The switch 622 is connected to a switching signal generator 624 which generates a switching signal S11 while an ignition switch 70 is turned on so that the input of the switching signal S11 connects the second integrator 66 and the fuel level detector 50. When the switching signal is not generated, the first integrator 64 is connected to the fuel level detector 50. The integrator 64 or 66 calculates the average of the detected values within the period of each respective time constant and the result is output to a calculating unit 68 as an analog signal S12. The calculating unit 68 calculates the fuel quantity according to the analog signals S12 and outputs an output signal S13 corresponding to the calculated result to a display device 80.

FIG. 5 show another embodiment according to the present invention, in which the calculation circuit is composed of a microcomputer 90. A fuel level detector 92 outputs a fuel level pulse S20 to an interface 902 of the microcomputer 90. In addition, the interface 902 is connected to a vehicle speed sensor 94. RAM 904 of the microcomputer 90 is connected to a clock generator 96 which generates a clock signal S21 and includes a counter I 906 for counting the clock signal pulses S21 and a counter II 908 for counting the fuel level pulses S20 input via the interface 902. ROM 910 stores the following equations in order calculate an average pulse period T of a predetermined number of fuel level pulses according to the counted values of the counter I 906 and counter II 908 calculate the fuel amount according to the average pulse period T respectively ##EQU3## where To represents the pulse period in the case that the fuel tank is empty.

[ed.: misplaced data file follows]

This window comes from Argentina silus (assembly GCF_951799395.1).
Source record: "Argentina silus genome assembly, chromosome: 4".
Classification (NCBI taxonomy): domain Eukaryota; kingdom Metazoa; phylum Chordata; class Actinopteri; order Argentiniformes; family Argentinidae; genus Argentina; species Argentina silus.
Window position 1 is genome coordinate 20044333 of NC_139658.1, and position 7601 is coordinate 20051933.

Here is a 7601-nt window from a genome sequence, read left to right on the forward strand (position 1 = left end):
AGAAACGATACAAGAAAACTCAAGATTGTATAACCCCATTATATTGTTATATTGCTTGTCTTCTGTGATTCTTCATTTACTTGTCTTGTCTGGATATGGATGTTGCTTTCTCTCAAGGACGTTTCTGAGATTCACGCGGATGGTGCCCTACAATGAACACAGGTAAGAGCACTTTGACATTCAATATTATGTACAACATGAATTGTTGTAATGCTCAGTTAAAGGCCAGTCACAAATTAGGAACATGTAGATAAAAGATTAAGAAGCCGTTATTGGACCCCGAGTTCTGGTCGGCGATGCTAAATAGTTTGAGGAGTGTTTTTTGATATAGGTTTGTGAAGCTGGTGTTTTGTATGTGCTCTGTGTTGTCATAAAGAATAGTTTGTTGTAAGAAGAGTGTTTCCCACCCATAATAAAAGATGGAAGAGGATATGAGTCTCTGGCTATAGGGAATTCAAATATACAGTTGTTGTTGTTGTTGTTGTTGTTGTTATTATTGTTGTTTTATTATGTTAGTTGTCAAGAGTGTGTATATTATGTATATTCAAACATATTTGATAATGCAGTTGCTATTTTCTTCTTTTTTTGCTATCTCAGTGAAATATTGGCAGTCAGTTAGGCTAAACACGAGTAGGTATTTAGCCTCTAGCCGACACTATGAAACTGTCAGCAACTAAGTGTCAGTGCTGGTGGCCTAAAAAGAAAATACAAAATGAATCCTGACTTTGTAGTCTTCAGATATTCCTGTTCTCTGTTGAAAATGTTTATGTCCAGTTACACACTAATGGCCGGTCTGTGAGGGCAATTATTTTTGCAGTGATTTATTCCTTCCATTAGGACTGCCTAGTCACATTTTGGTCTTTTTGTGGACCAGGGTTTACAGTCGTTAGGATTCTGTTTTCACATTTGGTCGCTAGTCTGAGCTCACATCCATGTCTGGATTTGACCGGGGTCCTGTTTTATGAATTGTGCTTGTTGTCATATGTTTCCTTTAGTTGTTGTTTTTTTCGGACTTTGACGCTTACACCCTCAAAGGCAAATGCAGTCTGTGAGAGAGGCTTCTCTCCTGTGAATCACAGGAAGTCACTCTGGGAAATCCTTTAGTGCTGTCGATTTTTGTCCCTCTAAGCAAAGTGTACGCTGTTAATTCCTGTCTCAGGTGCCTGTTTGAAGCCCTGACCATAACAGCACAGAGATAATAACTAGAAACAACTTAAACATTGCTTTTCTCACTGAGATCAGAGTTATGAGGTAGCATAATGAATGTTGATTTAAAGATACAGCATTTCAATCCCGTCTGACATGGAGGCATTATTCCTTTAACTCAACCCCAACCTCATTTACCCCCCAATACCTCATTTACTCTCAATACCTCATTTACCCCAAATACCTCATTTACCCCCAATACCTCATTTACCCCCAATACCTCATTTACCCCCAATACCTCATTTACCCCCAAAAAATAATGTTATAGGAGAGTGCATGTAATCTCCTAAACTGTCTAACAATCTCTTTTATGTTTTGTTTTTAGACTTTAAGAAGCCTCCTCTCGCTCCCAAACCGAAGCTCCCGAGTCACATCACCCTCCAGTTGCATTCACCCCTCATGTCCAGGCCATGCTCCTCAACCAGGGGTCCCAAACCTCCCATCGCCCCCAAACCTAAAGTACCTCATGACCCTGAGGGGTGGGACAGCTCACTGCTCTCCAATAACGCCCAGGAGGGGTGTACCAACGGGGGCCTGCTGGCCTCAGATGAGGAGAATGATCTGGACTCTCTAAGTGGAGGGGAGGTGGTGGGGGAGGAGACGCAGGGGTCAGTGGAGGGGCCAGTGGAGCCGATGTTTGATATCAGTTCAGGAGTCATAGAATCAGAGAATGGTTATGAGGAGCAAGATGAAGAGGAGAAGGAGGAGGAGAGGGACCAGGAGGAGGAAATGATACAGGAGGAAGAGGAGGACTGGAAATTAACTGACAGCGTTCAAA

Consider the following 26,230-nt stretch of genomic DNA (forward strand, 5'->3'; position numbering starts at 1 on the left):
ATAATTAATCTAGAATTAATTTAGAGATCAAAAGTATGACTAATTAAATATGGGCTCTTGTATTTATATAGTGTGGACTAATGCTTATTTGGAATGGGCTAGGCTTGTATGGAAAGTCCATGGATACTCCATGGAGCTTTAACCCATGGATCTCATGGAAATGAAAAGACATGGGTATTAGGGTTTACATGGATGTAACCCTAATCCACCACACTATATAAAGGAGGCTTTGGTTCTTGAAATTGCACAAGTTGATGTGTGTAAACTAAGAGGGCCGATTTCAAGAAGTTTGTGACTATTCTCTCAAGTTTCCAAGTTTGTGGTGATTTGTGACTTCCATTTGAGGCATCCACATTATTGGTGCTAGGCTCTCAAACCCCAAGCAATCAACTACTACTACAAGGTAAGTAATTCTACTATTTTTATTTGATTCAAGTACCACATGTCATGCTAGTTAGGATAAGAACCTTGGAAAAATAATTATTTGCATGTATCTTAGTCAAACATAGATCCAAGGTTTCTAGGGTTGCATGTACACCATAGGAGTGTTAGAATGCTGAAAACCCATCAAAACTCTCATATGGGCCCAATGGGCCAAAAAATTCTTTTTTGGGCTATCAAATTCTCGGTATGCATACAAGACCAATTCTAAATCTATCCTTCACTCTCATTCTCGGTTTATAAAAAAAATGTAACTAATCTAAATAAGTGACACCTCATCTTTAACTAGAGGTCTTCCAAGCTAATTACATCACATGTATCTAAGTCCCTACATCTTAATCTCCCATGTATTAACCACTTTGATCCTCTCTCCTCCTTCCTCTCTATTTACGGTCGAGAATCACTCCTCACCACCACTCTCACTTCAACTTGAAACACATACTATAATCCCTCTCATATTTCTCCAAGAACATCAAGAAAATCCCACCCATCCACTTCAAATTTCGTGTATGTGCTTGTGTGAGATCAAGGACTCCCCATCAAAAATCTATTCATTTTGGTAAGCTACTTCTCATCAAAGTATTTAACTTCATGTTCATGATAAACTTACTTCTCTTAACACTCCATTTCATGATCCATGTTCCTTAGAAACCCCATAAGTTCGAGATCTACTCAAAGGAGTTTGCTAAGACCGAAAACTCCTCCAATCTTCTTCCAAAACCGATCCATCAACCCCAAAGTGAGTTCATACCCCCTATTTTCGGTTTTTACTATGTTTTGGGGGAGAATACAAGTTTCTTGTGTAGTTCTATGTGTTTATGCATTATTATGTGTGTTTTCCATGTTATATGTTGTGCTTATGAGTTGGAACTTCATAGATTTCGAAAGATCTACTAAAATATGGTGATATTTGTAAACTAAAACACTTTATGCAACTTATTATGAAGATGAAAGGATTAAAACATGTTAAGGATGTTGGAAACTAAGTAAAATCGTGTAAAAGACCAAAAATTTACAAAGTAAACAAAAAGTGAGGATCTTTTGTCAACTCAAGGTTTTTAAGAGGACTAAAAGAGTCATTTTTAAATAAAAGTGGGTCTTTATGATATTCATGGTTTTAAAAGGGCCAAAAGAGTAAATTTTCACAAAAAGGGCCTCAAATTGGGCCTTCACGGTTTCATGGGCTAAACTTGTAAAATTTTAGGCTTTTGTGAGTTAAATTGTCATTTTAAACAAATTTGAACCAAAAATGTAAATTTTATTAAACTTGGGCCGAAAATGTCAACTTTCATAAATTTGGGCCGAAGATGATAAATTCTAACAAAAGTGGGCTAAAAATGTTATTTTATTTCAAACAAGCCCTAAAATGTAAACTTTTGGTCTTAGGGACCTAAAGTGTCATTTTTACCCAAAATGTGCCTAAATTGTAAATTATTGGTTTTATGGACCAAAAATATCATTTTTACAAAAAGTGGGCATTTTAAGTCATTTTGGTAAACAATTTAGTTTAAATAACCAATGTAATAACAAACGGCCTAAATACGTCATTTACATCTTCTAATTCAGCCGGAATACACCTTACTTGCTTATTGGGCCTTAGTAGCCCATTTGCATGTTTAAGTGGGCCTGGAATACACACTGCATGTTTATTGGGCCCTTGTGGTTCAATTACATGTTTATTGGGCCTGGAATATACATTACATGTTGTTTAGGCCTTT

CPU 912 calculates the fuel quantity in the fuel tank in accordance with the programs stored in ROM 910, and outputs the calculated result to a display device 98 via an output unit 914.